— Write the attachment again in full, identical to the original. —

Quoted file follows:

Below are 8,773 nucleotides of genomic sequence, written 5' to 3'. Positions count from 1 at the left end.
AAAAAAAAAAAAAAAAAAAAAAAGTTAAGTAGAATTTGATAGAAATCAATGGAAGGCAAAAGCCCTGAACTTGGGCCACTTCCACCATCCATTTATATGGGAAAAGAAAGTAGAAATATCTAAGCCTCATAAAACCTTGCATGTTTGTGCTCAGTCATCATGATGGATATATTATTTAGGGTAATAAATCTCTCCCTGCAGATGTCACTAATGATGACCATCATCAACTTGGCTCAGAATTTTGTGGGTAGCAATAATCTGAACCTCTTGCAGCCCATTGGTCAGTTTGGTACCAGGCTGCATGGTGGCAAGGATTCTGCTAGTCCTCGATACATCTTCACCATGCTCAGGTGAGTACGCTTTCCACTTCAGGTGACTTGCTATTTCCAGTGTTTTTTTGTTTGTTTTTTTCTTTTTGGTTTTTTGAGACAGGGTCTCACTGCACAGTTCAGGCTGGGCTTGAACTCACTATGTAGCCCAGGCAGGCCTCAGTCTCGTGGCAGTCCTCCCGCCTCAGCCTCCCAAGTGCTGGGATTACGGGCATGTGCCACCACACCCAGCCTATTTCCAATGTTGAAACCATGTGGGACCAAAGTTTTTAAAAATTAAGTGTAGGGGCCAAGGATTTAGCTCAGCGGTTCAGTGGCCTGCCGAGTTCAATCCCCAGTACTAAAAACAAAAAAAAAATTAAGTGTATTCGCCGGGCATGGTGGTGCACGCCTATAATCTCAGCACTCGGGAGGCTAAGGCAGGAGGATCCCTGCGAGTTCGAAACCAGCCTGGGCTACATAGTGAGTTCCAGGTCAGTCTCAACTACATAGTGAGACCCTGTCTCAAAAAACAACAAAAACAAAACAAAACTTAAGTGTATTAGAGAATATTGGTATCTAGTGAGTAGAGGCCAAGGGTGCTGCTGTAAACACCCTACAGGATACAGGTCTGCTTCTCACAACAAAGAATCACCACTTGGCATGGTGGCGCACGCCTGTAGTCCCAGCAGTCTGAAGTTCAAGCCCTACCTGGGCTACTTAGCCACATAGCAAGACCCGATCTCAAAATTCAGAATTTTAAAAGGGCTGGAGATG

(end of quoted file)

Below are 8,773 nucleotides of genomic sequence, written 5' to 3'. Positions count from 1 at the left end.
AAAAAAAAAAAAAAAAAAAAAAAGTTAAGTAGAATTTGATAGAAATCAATGGAAGGCAAAAGCCCTGAACTTGGGCCACTTCCACCATCCATTTATATGGGAAAAGAAAGTAGAAATATCTAAGCCTCATAAAACCTTGCATGTTTGTGCTCAGTCATCATGATGGATATATTATTTAGGGTAATAAATCTCTCCCTGCAGATGTCACTAATGATGACCATCATCAACTTGGCTCAGAATTTTGTGGGTAGCAATAATCTGAACCTCTTGCAGCCCATTGGTCAGTTTGGTACCAGGCTGCATGGTGGCAAGGATTCTGCTAGTCCTCGATACATCTTCACCATGCTCAGGTGAGTACGCTTTCCACTTCAGGTGACTTGCTATTTCCAGTGTTTTTTTGTTTGTTTTTTTCTTTTTGGTTTTTTGAGACAGGGTCTCACTGCACAGTTCAGGCTGGGCTTGAACTCACTATGTAGCCCAGGCAGGCCTCAGTCTCGTGGCAGTCCTCCCGCCTCAGCCTCCCAAGTGCTGGGATTACGGGCATGTGCCACCACACCCAGCCTATTTCCAATGTTGAAACCATGTGGGACCAAAGTTTTTAAAAATTAAGTGTAGGGGCCAAGGATTTAGCTCAGCGGTTCAGTGGCCTGCCGAGTTCAATCCCCAGTACTAAAAACAAAAAAAAAATTAAGTGTATTCGCCGGGCATGGTGGTGCACGCCTATAATCTCAGCACTCGGGAGGCTAAGGCAGGAGGATCCCTGCGAGTTCGAAACCAGCCTGGGCTACATAGTGAGTTCCAGGTCAGTCTCAACTACATAGTGAGACCCTGTCTCAAAAAACAACAAAAACAAAACAAAACTTAAGTGTATTAGAGAATATTGGTATCTAGTGAGTAGAGGCCAAGGGTGCTGCTGTAAACACCCTACAGGATACAGGTCTGCTTCTCACAACAAAGAATCACCACTTGGCATGGTGGCGCACGCCTGTAGTCCCAGCAGTCTGAAGTTCAAGCCCTACCTGGGCTACTTAGCCACATAGCAAGACCCGATCTCAAAATTCAGAATTTTAAAAGGGCTGGAGATG